How a Teenager Thinks

21 04 2008

This post was written by Drew at Youthful Considerations. I think I picked this because it’s related to something that’s been on my mind for a while. I’m finding that the “older” generation (45+) are struggling to deal with the younger generation. Of course, this has always been a problem because there is a gap in age and culture, but what is the cause of this? Well, I think one of the problems is that the older generation just doesn’t realize that there are immaturity issues accompanied with the younger age. So, when a parent overreacts because their son or daughter did something that they should have known better than to do, the parent is actually comparing the teenagers reaction to what would be expected of an adult. It doesn’t excuse their behavior, but I believe it does merit more understanding from the parent of the situation.

Anyway, below are a list of statistics, facts, and thoughts about teenagers. I hope especially those of you who have kids or work with a group of young people will read this and take it into consideration the next time you have to deal with a young person. The following is taken from Youthful Considerations.

  • Have you ever wondered how a teen thinks or what makes them seem irrational? Why do they act before they think? What about the idea that, “bad things don’t happen to me; only to other people.” They are forgetful, disorganized, emotionally charged and take lots of risks thinking they are bullet proof, what’s with that?
  • Is there any good explanation for all this? YOU BET! There is actually a scientific reason. I recognize that there are huge environmental issues that may positively or negatively affect the way a teen thinks. But consider the development of the brain. The ability to express and interaction with emotions is developed between the ages of 11 and 14. What is the significance of this?
  • Well very little until you consider that the ability to use reason above emotion is not fully developed until the late teens or early twenties. This means the typical teen acts and reacts based on their emotions. This is why having a certain pair of shoes is more of a “life or death” matter than jumping off a 40 foot high bridge into a small river. Sometimes fear may sway the decision to watch and not jump but not usually, at least for me. Get the idea? There may be some reasoning but it is normal for the emotions of a teenager, not the intelligence to drive their actions and decisions.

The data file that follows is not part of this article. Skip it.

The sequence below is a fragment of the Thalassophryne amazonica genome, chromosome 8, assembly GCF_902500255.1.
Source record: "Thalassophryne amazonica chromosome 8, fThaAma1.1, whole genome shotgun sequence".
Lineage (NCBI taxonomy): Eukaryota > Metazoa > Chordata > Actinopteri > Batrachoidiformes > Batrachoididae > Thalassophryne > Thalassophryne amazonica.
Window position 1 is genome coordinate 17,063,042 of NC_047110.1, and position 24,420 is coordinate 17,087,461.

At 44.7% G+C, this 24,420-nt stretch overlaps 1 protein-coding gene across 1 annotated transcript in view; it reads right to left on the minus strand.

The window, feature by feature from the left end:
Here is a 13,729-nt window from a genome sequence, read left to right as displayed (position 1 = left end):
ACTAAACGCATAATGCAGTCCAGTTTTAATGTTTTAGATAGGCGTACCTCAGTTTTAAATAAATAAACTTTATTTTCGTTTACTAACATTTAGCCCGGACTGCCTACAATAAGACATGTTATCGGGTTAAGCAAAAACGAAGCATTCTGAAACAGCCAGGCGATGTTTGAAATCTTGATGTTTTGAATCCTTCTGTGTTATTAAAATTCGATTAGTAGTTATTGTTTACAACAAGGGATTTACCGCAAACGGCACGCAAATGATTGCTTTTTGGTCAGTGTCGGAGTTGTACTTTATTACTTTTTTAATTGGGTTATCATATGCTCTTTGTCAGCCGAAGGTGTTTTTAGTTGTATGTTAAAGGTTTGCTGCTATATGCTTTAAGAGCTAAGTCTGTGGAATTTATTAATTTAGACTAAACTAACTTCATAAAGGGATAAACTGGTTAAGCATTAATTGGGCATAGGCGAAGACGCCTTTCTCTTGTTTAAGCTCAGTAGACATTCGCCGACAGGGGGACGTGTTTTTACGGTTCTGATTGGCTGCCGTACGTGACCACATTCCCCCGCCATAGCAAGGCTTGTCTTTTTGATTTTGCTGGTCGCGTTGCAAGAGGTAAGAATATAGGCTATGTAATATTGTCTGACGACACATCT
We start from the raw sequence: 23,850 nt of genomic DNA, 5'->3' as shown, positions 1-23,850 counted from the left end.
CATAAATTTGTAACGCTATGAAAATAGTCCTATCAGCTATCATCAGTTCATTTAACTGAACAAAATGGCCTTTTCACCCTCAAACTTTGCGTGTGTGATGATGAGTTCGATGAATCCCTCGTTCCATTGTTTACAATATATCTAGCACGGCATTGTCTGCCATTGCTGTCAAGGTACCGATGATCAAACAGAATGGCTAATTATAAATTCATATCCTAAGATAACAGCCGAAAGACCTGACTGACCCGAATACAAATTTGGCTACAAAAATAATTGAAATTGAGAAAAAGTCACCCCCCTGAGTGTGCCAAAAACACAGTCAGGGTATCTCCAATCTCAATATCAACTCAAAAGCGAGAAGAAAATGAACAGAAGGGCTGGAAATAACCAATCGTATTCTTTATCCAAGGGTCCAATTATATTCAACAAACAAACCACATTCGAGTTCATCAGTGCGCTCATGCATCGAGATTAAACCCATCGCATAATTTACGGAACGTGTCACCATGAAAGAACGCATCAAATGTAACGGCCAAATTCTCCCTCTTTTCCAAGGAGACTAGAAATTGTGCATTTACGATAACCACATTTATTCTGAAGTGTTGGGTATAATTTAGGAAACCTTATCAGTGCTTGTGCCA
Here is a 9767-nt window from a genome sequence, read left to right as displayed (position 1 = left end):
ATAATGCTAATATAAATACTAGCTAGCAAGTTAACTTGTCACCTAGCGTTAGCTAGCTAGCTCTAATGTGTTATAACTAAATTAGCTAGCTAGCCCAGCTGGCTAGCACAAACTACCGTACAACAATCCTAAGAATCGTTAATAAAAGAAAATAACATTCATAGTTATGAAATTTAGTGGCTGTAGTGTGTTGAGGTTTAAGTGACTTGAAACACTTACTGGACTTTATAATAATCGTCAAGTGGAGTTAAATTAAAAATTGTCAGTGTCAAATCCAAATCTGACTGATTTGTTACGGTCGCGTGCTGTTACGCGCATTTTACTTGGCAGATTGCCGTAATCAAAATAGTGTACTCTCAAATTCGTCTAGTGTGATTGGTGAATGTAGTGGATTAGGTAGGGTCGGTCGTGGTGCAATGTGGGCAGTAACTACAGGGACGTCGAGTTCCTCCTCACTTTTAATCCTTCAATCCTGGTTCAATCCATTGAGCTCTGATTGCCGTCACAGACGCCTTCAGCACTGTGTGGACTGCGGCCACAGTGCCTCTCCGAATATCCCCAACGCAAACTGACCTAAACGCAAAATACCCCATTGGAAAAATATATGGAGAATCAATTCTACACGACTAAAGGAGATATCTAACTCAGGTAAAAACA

• In regards to teen discipleship this is very important to keep in mind. Scratch that, it is essential that you keep it in mind. Discipling a teen using Spurgeon’s lectures may not be a bad idea if they are an exceptional student who has a very strong reformed back ground but not for the vast majority of teens. Basically if the material is more than a hundred years old work up to it, slowly. Rather, be Practical, spend time doing life. Take them to a ball game and have conversations that are charged with biblical significance. Minister with them! Take them and work at a ministry for a day.
  • The idea is to be an example in all areas; so much that you verbalize that you are being a good example to follow. The teen may have thought this already but it is good to reinforce the idea. This is the hardest part of teen discipleship, living up to what you want them to be, Godly. How does the development of emotions come into play? When you are being watched by someone trying to figure out what the right response is to any given situation what so they see your response. Your teen is not reading your mind so they can’t follow your reasoning, if they could understand it.
  • As a parent or youth worker you can either take this emotional potential or ruin it by putting them in exciting youth programs that are centered on games, massive activities, and dynamic speakers or you can invest in their emotional potential. As we all know if an investment is to pay off in the end it must be given time. Take time to funnel the teen to make emotional connections to the things of God. Teach them to love the church, to love the scriptures, to love Christ. Do I need to say that again? Take time to instill in them BY EXAMPLE a love for the things of God not for the things of the latest cool pop culture.
  • So the implications for a parent or youth worker are that you will need to be expressive and excited about God, about Church, and about ministry. No don’t go running and clapping into the Church every Sunday, but have a serious conviction about the importance of church and be consistent in that living it and they will live it. Take missions seriously and they will take it seriously. Take God seriously and they will take God seriously. Be emotionally attached to your faith and they will be emotionally attached to theirs. But to make this happen you have to invest not only your time but your emotions as well.



One response

21 04 2008
Allen Taylor

Nice writing. You are on my RSS reader now so I can read more from you down the road.

Allen Taylor

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